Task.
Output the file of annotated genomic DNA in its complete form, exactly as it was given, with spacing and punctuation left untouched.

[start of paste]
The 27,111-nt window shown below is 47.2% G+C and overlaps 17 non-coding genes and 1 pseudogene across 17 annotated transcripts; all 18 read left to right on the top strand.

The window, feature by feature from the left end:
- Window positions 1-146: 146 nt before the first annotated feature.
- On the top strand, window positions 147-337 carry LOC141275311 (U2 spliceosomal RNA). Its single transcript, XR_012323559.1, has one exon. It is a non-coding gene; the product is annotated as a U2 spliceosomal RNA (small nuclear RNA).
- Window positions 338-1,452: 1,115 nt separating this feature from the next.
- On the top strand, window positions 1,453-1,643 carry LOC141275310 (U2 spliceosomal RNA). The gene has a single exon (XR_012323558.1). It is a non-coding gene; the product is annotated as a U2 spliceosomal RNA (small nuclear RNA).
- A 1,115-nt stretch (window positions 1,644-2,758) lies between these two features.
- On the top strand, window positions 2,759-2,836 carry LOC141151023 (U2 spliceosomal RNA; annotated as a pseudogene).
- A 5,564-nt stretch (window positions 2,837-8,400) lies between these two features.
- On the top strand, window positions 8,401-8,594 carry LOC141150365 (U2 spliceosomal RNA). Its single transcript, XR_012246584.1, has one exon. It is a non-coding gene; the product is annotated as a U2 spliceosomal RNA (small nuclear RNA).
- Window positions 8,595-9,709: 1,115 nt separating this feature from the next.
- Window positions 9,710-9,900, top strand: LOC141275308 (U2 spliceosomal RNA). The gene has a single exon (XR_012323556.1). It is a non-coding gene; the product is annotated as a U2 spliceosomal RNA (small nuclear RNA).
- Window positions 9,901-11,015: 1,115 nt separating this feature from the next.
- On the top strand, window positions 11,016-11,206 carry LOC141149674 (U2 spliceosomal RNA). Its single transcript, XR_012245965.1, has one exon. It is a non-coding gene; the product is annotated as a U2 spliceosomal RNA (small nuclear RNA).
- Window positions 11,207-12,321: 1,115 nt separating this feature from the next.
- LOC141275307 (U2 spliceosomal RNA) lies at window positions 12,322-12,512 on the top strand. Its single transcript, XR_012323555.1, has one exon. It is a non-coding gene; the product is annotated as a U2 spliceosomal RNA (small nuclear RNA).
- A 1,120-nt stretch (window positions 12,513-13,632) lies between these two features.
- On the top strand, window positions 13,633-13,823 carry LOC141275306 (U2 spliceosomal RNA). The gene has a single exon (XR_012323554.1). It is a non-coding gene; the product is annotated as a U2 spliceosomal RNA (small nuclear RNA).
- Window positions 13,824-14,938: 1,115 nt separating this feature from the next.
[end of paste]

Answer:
The 27,111-nt window shown below is 47.2% G+C and overlaps 17 non-coding genes and 1 pseudogene across 17 annotated transcripts; all 18 read left to right on the top strand.

The window, feature by feature from the left end:
- Window positions 1-146: 146 nt before the first annotated feature.
- On the top strand, window positions 147-337 carry LOC141275311 (U2 spliceosomal RNA). Its single transcript, XR_012323559.1, has one exon. It is a non-coding gene; the product is annotated as a U2 spliceosomal RNA (small nuclear RNA).
- Window positions 338-1,452: 1,115 nt separating this feature from the next.
- On the top strand, window positions 1,453-1,643 carry LOC141275310 (U2 spliceosomal RNA). The gene has a single exon (XR_012323558.1). It is a non-coding gene; the product is annotated as a U2 spliceosomal RNA (small nuclear RNA).
- A 1,115-nt stretch (window positions 1,644-2,758) lies between these two features.
- On the top strand, window positions 2,759-2,836 carry LOC141151023 (U2 spliceosomal RNA; annotated as a pseudogene).
- A 5,564-nt stretch (window positions 2,837-8,400) lies between these two features.
- On the top strand, window positions 8,401-8,594 carry LOC141150365 (U2 spliceosomal RNA). Its single transcript, XR_012246584.1, has one exon. It is a non-coding gene; the product is annotated as a U2 spliceosomal RNA (small nuclear RNA).
- Window positions 8,595-9,709: 1,115 nt separating this feature from the next.
- Window positions 9,710-9,900, top strand: LOC141275308 (U2 spliceosomal RNA). The gene has a single exon (XR_012323556.1). It is a non-coding gene; the product is annotated as a U2 spliceosomal RNA (small nuclear RNA).
- Window positions 9,901-11,015: 1,115 nt separating this feature from the next.
- On the top strand, window positions 11,016-11,206 carry LOC141149674 (U2 spliceosomal RNA). Its single transcript, XR_012245965.1, has one exon. It is a non-coding gene; the product is annotated as a U2 spliceosomal RNA (small nuclear RNA).
- Window positions 11,207-12,321: 1,115 nt separating this feature from the next.
- LOC141275307 (U2 spliceosomal RNA) lies at window positions 12,322-12,512 on the top strand. Its single transcript, XR_012323555.1, has one exon. It is a non-coding gene; the product is annotated as a U2 spliceosomal RNA (small nuclear RNA).
- A 1,120-nt stretch (window positions 12,513-13,632) lies between these two features.
- On the top strand, window positions 13,633-13,823 carry LOC141275306 (U2 spliceosomal RNA). The gene has a single exon (XR_012323554.1). It is a non-coding gene; the product is annotated as a U2 spliceosomal RNA (small nuclear RNA).
- Window positions 13,824-14,938: 1,115 nt separating this feature from the next.